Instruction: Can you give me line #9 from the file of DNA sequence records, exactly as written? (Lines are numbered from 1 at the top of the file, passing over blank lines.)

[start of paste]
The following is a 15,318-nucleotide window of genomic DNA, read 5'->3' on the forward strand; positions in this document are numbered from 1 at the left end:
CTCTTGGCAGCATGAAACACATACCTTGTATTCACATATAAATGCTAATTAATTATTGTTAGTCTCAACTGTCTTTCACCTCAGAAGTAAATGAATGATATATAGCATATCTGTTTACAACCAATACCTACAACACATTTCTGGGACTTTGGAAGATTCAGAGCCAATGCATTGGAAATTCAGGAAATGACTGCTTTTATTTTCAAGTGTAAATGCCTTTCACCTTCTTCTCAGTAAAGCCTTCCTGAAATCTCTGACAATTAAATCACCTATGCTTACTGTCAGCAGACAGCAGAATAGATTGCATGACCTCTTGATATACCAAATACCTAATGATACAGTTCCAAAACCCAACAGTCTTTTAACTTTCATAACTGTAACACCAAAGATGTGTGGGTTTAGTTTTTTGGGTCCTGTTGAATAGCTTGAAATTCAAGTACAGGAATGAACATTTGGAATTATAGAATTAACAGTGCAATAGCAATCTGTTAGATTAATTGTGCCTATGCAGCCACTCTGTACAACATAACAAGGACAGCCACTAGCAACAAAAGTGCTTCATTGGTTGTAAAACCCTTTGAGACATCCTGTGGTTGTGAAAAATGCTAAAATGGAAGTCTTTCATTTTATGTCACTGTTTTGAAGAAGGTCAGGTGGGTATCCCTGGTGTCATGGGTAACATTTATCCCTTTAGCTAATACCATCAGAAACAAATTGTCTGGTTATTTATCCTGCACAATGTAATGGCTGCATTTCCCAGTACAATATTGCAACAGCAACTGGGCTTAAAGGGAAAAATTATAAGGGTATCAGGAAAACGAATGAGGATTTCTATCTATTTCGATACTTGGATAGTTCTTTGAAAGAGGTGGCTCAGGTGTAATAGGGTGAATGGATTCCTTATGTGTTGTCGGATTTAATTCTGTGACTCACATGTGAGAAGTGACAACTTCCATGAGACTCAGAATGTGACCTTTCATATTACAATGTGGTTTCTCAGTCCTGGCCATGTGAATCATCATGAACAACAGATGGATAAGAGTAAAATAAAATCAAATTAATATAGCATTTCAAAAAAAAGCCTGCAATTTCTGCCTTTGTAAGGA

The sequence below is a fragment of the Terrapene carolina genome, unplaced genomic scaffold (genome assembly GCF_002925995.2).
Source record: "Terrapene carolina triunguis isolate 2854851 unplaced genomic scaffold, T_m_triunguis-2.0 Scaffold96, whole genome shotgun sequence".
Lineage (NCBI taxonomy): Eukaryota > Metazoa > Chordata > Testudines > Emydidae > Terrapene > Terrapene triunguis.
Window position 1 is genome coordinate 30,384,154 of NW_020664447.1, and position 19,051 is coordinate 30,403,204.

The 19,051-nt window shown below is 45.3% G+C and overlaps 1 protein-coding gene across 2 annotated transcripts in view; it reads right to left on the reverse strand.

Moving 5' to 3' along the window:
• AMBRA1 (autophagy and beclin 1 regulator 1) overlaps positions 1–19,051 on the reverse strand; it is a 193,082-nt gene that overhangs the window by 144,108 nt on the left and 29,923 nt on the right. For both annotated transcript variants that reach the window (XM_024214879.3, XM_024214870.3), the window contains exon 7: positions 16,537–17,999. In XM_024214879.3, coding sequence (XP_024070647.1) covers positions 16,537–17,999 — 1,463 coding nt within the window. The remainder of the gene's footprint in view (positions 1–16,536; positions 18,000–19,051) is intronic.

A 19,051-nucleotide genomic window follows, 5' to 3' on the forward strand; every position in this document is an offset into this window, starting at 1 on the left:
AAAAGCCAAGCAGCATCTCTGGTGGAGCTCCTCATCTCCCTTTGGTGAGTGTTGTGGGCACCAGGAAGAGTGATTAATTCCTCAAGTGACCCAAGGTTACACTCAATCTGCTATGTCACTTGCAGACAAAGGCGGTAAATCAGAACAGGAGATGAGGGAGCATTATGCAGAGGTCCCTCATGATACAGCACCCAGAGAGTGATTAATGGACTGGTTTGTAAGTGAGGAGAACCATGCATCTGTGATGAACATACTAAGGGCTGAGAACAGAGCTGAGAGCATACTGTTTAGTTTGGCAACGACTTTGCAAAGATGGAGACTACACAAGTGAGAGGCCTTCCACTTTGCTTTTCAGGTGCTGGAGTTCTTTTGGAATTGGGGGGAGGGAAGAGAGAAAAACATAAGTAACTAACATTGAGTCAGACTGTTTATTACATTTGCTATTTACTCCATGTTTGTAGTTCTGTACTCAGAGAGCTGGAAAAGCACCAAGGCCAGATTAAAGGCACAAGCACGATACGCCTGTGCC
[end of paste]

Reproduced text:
• AMBRA1 (autophagy and beclin 1 regulator 1) overlaps positions 1–19,051 on the reverse strand; it is a 193,082-nt gene that overhangs the window by 144,108 nt on the left and 29,923 nt on the right. For both annotated transcript variants that reach the window (XM_024214879.3, XM_024214870.3), the window contains exon 7: positions 16,537–17,999. In XM_024214879.3, coding sequence (XP_024070647.1) covers positions 16,537–17,999 — 1,463 coding nt within the window. The remainder of the gene's footprint in view (positions 1–16,536; positions 18,000–19,051) is intronic.